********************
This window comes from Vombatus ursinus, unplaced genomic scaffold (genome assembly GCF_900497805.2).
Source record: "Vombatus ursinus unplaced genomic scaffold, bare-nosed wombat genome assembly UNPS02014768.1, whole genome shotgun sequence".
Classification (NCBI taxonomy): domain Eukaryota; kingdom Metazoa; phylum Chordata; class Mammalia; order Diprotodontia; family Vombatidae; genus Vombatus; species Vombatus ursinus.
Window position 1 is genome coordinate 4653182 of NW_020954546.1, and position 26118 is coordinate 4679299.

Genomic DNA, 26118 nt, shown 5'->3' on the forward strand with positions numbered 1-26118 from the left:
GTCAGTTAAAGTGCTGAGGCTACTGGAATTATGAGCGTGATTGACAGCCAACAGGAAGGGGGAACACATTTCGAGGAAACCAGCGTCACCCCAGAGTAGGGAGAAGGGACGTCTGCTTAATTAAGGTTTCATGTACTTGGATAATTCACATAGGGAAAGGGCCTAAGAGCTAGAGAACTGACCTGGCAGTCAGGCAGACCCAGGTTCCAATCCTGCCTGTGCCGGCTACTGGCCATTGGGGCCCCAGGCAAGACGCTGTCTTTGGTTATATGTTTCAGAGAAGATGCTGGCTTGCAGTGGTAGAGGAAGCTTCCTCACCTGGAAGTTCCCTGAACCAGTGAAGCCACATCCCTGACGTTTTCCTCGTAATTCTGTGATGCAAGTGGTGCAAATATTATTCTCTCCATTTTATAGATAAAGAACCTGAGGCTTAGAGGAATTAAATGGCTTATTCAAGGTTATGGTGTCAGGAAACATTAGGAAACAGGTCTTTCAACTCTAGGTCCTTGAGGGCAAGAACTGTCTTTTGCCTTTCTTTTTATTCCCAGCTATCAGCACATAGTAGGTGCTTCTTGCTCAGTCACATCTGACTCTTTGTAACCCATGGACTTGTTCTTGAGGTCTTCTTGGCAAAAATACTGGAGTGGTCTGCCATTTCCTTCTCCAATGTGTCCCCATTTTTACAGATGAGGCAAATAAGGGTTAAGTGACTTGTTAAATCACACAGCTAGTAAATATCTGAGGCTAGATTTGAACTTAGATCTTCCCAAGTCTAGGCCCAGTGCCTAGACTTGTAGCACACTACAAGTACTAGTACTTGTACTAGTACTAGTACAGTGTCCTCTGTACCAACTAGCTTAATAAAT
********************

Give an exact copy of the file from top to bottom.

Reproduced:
This window comes from Vombatus ursinus, unplaced genomic scaffold (genome assembly GCF_900497805.2).
Source record: "Vombatus ursinus unplaced genomic scaffold, bare-nosed wombat genome assembly UNPS02014768.1, whole genome shotgun sequence".
Classification (NCBI taxonomy): domain Eukaryota; kingdom Metazoa; phylum Chordata; class Mammalia; order Diprotodontia; family Vombatidae; genus Vombatus; species Vombatus ursinus.
Window position 1 is genome coordinate 4653182 of NW_020954546.1, and position 26118 is coordinate 4679299.

Genomic DNA, 26118 nt, shown 5'->3' on the forward strand with positions numbered 1-26118 from the left:
GTCAGTTAAAGTGCTGAGGCTACTGGAATTATGAGCGTGATTGACAGCCAACAGGAAGGGGGAACACATTTCGAGGAAACCAGCGTCACCCCAGAGTAGGGAGAAGGGACGTCTGCTTAATTAAGGTTTCATGTACTTGGATAATTCACATAGGGAAAGGGCCTAAGAGCTAGAGAACTGACCTGGCAGTCAGGCAGACCCAGGTTCCAATCCTGCCTGTGCCGGCTACTGGCCATTGGGGCCCCAGGCAAGACGCTGTCTTTGGTTATATGTTTCAGAGAAGATGCTGGCTTGCAGTGGTAGAGGAAGCTTCCTCACCTGGAAGTTCCCTGAACCAGTGAAGCCACATCCCTGACGTTTTCCTCGTAATTCTGTGATGCAAGTGGTGCAAATATTATTCTCTCCATTTTATAGATAAAGAACCTGAGGCTTAGAGGAATTAAATGGCTTATTCAAGGTTATGGTGTCAGGAAACATTAGGAAACAGGTCTTTCAACTCTAGGTCCTTGAGGGCAAGAACTGTCTTTTGCCTTTCTTTTTATTCCCAGCTATCAGCACATAGTAGGTGCTTCTTGCTCAGTCACATCTGACTCTTTGTAACCCATGGACTTGTTCTTGAGGTCTTCTTGGCAAAAATACTGGAGTGGTCTGCCATTTCCTTCTCCAATGTGTCCCCATTTTTACAGATGAGGCAAATAAGGGTTAAGTGACTTGTTAAATCACACAGCTAGTAAATATCTGAGGCTAGATTTGAACTTAGATCTTCCCAAGTCTAGGCCCAGTGCCTAGACTTGTAGCACACTACAAGTACTAGTACTTGTACTAGTACTAGTACAGTGTCCTCTGTACCAACTAGCTTAATAAAT